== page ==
EWG: EPA’s Deceptive Action Will Keep Cancer-Causing Formaldehyde Legal for Years
WASHINGTON – The Environmental Protection Agency announced a confusing and deceptive decision today about the notorious carcinogen formaldehyde: Under the guise of taking action, the decision likely will have the effect of delaying further restrictions on its use, said EWG Legislative Attorney Melanie Benesh.
Formaldehyde, a well-established human carcinogen, is used in laminate flooring, carpeting, paints and varnishes. The EPA said today it is placing formaldehyde on the priority list for review under the revamped Toxic Substances Control Act, or TSCA. But Benesh explained that maneuver probably brings to a halt a long-awaited risk assessment of formaldehyde’s carcinogenicity under the EPA’s Integrated Risk and Management System, or IRIS.
“This deceptive decision is just the latest maneuver in a troubling effort by the Trump administration and the chemical industry to avoid taking steps to protect the public from formaldehyde,” said Benesh. “It will almost certainly close the door on the IRIS risk assessment that’s been suppressed by EPA political appointees and kick any action on banning formaldehyde down the road for at least another five years.”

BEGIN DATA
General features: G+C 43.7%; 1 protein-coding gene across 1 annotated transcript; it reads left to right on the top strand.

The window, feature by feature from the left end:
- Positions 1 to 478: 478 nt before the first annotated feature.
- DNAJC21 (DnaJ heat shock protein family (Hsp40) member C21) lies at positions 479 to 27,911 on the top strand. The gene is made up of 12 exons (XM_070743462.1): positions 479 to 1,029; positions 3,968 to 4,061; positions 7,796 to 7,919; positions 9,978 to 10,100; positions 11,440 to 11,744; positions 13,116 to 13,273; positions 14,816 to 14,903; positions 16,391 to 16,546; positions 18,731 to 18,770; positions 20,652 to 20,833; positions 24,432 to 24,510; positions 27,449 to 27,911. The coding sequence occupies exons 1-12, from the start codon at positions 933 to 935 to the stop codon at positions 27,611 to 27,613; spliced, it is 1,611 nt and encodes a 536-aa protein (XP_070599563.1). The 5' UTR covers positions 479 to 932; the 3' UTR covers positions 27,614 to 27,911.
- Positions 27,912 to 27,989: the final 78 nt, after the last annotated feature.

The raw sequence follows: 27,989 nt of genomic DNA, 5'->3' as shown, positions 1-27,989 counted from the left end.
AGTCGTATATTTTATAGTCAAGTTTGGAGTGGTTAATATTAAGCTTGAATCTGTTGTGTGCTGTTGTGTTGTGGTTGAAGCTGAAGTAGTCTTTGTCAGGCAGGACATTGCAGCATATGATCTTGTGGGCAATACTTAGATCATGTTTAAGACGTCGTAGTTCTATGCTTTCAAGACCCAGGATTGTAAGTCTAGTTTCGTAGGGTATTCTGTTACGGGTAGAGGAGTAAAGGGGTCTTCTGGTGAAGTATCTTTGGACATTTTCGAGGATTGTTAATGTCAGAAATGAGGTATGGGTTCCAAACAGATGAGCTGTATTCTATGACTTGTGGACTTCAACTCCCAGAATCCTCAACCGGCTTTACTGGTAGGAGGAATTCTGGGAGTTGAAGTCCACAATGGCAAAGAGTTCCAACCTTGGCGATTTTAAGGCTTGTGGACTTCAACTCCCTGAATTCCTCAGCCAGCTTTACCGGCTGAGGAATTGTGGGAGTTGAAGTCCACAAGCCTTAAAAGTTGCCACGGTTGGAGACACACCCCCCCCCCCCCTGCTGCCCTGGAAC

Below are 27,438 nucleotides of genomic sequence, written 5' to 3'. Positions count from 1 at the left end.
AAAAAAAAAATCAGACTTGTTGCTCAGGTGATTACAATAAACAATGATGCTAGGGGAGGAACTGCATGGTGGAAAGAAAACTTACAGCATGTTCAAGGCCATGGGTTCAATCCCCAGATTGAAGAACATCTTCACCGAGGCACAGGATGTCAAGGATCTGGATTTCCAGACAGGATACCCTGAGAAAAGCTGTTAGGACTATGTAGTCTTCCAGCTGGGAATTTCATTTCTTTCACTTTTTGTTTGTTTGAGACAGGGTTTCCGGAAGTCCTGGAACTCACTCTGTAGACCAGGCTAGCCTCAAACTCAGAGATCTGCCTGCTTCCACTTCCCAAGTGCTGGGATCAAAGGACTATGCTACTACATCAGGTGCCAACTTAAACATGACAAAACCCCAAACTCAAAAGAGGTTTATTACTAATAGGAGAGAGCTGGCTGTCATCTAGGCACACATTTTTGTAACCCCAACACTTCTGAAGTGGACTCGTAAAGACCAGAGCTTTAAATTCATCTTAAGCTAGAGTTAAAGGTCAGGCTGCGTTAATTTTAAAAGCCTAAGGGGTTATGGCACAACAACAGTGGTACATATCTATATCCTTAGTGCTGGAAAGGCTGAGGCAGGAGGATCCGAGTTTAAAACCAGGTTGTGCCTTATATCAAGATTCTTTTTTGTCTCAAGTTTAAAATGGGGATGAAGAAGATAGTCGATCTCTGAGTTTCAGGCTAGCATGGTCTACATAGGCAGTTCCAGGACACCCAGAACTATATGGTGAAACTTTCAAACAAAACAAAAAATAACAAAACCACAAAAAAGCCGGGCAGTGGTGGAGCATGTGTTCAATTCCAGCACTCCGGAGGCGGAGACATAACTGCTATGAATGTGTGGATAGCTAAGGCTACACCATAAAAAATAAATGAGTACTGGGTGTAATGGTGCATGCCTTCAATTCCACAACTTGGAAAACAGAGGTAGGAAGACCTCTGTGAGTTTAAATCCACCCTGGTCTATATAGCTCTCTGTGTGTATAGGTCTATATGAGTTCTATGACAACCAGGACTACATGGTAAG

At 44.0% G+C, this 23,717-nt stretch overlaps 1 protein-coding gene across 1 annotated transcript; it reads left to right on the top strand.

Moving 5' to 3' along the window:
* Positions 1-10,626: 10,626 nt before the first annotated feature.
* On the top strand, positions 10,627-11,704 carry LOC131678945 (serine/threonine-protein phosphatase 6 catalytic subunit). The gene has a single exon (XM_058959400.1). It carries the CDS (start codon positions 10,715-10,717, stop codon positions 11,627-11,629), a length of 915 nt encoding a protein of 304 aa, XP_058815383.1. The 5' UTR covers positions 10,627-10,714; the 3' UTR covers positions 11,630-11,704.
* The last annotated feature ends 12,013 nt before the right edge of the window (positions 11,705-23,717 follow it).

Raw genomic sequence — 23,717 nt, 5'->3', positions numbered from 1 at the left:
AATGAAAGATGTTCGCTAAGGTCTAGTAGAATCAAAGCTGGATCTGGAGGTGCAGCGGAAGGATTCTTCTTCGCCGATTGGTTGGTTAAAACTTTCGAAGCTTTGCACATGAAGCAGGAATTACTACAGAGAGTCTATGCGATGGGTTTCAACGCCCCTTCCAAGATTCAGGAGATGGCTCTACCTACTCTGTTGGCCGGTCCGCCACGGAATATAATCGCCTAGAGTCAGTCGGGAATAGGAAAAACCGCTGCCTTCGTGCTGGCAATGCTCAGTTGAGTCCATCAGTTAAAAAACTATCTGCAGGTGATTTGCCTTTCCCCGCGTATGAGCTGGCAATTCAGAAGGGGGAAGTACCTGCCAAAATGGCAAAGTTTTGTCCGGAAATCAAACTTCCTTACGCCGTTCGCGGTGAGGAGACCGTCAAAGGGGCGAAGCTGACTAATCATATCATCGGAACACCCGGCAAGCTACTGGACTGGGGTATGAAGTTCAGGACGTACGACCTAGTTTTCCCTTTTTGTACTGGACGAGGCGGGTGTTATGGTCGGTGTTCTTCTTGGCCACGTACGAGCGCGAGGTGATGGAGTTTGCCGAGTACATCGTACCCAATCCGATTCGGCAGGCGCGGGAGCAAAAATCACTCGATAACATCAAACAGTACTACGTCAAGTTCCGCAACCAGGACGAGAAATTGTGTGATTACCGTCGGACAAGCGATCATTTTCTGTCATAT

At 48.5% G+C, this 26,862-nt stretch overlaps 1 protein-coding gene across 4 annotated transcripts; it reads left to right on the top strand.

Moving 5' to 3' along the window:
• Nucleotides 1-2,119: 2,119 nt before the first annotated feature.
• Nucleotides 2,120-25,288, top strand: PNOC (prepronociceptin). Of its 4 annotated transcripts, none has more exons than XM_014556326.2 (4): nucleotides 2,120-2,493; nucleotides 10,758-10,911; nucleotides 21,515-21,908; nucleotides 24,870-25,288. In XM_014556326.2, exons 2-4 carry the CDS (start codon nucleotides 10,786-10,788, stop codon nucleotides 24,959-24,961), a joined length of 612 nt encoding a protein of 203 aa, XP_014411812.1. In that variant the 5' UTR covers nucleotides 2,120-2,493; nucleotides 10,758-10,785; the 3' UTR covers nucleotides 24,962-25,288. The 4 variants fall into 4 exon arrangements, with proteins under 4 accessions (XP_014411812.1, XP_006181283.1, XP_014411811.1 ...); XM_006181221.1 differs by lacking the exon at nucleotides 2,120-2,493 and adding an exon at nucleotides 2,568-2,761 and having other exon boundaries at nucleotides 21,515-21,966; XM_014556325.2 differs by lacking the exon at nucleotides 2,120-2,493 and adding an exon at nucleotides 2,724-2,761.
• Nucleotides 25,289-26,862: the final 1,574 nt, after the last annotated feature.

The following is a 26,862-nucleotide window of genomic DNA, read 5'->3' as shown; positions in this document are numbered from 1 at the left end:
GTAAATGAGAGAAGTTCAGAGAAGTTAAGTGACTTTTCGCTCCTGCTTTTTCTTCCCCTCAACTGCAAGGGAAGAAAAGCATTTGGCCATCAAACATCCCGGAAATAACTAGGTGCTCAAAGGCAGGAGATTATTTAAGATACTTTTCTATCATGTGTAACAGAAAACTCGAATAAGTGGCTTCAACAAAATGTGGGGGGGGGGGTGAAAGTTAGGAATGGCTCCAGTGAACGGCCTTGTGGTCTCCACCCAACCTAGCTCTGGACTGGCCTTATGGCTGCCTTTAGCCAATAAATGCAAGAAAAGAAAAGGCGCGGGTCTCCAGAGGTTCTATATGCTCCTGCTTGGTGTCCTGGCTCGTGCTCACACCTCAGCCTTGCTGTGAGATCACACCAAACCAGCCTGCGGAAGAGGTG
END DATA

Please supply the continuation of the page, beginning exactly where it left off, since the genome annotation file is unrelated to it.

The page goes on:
According to reports by Politico, the IRIS assessment of formaldehyde was substantially completed at the end of the Obama administration but has been stonewalled by EPA officials appointed by President Trump. Citing current and former EPA officials, Politico said the IRIS report “warns that most Americans inhale enough formaldehyde vapor in the course of daily life to put them at risk of developing leukemia.”
But today’s decision means the IRIS risk assessment may not be fully completed and made public, Benesh said.
Reevaluating formaldehyde under TSCA would delay action on formaldehyde until the TSCA process is complete. It would also give the Trump EPA an opportunity to revisit the science behind the IRIS assessment and weaken its finding — a strategy employed last year to weaken proposed regulations on another notorious carcinogen, TCE.
In January 2018, EWG and American Oversight submitted a Freedom of Information Act request to EPA asking for both the IRIS assessment for formaldehyde along with all communications between agency officials and industry related to the document. EWG and American Oversight have not received any information sought from the public records request.
The Environmental Working Group is a nonprofit, non-partisan organization that empowers people to live healthier lives in a healthier environment. Through research, advocacy and unique education tools, EWG drives consumer choice and civic action.